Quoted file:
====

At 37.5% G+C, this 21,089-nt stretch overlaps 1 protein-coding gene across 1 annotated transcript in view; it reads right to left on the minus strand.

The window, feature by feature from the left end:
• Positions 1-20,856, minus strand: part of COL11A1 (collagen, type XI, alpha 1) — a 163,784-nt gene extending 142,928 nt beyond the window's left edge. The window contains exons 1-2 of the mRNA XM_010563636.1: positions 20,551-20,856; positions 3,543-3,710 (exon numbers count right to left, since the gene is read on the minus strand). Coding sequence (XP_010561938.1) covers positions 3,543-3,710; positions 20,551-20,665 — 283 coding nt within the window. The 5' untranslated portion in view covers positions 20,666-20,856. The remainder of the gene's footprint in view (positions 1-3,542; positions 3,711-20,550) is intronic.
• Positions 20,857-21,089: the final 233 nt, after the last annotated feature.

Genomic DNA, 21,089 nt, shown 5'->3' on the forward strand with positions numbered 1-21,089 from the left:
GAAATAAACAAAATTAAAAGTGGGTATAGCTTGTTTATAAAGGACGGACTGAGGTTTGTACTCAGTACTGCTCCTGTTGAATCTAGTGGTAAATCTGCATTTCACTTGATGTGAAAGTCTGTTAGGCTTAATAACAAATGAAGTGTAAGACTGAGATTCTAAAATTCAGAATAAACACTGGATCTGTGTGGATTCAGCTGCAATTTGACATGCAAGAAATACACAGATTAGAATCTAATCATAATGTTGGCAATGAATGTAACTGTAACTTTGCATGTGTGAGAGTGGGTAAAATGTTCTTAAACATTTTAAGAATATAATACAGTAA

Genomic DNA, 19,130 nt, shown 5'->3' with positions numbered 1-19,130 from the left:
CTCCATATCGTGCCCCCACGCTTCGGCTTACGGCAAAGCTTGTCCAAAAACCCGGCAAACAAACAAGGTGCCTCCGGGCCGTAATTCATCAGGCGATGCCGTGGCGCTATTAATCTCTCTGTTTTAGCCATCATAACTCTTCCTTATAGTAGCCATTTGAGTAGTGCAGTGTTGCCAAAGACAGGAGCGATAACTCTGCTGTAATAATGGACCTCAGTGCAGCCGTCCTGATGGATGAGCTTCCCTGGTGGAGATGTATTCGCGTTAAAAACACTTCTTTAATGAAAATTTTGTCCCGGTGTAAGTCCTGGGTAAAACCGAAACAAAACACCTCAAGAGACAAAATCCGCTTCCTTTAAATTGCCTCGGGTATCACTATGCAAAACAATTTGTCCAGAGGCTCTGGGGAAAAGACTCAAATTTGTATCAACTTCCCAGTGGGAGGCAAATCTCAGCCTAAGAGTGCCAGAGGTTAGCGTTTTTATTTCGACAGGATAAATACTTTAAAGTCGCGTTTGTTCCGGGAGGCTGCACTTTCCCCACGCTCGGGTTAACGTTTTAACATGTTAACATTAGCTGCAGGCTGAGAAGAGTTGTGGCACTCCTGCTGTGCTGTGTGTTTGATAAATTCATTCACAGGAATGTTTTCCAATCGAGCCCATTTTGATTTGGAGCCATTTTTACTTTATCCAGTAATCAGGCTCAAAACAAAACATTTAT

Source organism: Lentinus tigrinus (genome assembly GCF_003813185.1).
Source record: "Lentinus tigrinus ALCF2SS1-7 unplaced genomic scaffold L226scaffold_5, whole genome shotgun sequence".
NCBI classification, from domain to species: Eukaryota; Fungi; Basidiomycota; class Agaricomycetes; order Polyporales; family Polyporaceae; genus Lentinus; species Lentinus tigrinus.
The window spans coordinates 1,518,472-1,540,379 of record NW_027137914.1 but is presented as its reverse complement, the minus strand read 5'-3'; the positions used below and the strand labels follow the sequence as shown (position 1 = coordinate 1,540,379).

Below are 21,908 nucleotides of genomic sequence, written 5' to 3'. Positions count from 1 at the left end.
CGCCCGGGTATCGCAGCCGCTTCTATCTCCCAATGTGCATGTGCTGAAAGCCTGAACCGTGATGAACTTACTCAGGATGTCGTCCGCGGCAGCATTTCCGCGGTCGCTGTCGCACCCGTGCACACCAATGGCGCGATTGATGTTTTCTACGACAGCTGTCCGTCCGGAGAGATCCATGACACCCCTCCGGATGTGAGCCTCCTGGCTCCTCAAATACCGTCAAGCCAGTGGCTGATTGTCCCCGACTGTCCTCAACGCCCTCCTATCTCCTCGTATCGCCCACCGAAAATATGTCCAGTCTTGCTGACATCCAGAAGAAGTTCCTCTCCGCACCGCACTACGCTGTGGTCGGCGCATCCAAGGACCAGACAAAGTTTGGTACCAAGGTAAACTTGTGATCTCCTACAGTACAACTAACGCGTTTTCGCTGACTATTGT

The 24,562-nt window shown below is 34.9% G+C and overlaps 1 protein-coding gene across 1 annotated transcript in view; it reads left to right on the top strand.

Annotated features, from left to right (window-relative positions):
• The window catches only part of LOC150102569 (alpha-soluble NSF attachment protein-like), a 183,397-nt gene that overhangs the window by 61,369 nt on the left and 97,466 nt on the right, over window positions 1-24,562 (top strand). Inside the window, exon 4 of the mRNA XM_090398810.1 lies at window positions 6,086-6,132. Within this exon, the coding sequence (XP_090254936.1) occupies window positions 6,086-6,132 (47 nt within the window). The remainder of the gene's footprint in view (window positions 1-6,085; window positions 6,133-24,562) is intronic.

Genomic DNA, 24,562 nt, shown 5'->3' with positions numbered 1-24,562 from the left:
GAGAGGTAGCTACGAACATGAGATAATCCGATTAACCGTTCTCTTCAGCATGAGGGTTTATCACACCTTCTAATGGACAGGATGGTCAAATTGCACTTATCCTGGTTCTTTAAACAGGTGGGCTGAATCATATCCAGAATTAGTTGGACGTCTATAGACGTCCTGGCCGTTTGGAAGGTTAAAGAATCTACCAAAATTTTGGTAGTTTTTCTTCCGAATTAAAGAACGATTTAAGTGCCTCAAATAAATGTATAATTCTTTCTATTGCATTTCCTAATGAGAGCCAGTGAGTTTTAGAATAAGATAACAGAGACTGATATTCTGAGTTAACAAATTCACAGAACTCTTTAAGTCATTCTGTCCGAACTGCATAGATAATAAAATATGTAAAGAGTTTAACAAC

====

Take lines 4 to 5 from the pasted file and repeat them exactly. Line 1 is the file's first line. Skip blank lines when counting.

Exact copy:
• Positions 20,857-21,089: the final 233 nt, after the last annotated feature.

Genomic DNA, 21,089 nt, shown 5'->3' on the forward strand with positions numbered 1-21,089 from the left: